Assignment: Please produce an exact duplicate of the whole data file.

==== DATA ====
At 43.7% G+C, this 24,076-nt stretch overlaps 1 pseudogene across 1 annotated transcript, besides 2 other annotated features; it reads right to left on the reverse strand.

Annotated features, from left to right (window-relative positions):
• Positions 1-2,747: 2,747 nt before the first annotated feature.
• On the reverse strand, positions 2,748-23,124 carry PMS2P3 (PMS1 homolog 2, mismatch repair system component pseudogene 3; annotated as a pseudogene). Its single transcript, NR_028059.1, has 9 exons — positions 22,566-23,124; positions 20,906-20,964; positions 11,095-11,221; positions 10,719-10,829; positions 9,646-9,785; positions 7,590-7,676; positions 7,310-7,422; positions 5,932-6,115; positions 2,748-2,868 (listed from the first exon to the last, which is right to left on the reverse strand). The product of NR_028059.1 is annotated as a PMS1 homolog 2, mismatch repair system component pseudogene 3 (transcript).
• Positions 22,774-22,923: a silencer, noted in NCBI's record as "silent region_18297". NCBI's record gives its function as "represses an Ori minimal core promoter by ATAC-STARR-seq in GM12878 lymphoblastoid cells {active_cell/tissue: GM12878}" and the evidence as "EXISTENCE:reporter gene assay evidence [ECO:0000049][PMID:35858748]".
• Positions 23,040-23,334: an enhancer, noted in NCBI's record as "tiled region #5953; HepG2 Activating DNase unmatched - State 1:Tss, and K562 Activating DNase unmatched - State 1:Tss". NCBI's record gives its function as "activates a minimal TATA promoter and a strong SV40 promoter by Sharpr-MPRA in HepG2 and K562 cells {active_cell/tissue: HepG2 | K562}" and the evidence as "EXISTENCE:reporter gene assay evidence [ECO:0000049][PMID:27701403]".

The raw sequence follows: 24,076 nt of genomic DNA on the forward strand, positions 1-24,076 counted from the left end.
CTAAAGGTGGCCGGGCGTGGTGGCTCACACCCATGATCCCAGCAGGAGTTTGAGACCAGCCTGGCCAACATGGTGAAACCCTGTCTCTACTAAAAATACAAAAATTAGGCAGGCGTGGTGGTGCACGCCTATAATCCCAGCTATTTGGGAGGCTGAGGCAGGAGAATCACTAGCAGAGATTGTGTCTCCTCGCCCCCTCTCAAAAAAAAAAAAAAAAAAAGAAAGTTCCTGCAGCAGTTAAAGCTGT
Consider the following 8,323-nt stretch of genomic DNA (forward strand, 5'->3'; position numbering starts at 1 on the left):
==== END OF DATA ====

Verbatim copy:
At 43.7% G+C, this 24,076-nt stretch overlaps 1 pseudogene across 1 annotated transcript, besides 2 other annotated features; it reads right to left on the reverse strand.

Annotated features, from left to right (window-relative positions):
• Positions 1-2,747: 2,747 nt before the first annotated feature.
• On the reverse strand, positions 2,748-23,124 carry PMS2P3 (PMS1 homolog 2, mismatch repair system component pseudogene 3; annotated as a pseudogene). Its single transcript, NR_028059.1, has 9 exons — positions 22,566-23,124; positions 20,906-20,964; positions 11,095-11,221; positions 10,719-10,829; positions 9,646-9,785; positions 7,590-7,676; positions 7,310-7,422; positions 5,932-6,115; positions 2,748-2,868 (listed from the first exon to the last, which is right to left on the reverse strand). The product of NR_028059.1 is annotated as a PMS1 homolog 2, mismatch repair system component pseudogene 3 (transcript).
• Positions 22,774-22,923: a silencer, noted in NCBI's record as "silent region_18297". NCBI's record gives its function as "represses an Ori minimal core promoter by ATAC-STARR-seq in GM12878 lymphoblastoid cells {active_cell/tissue: GM12878}" and the evidence as "EXISTENCE:reporter gene assay evidence [ECO:0000049][PMID:35858748]".
• Positions 23,040-23,334: an enhancer, noted in NCBI's record as "tiled region #5953; HepG2 Activating DNase unmatched - State 1:Tss, and K562 Activating DNase unmatched - State 1:Tss". NCBI's record gives its function as "activates a minimal TATA promoter and a strong SV40 promoter by Sharpr-MPRA in HepG2 and K562 cells {active_cell/tissue: HepG2 | K562}" and the evidence as "EXISTENCE:reporter gene assay evidence [ECO:0000049][PMID:27701403]".

The raw sequence follows: 24,076 nt of genomic DNA on the forward strand, positions 1-24,076 counted from the left end.
CTAAAGGTGGCCGGGCGTGGTGGCTCACACCCATGATCCCAGCAGGAGTTTGAGACCAGCCTGGCCAACATGGTGAAACCCTGTCTCTACTAAAAATACAAAAATTAGGCAGGCGTGGTGGTGCACGCCTATAATCCCAGCTATTTGGGAGGCTGAGGCAGGAGAATCACTAGCAGAGATTGTGTCTCCTCGCCCCCTCTCAAAAAAAAAAAAAAAAAAAGAAAGTTCCTGCAGCAGTTAAAGCTGT
Consider the following 8,323-nt stretch of genomic DNA (forward strand, 5'->3'; position numbering starts at 1 on the left):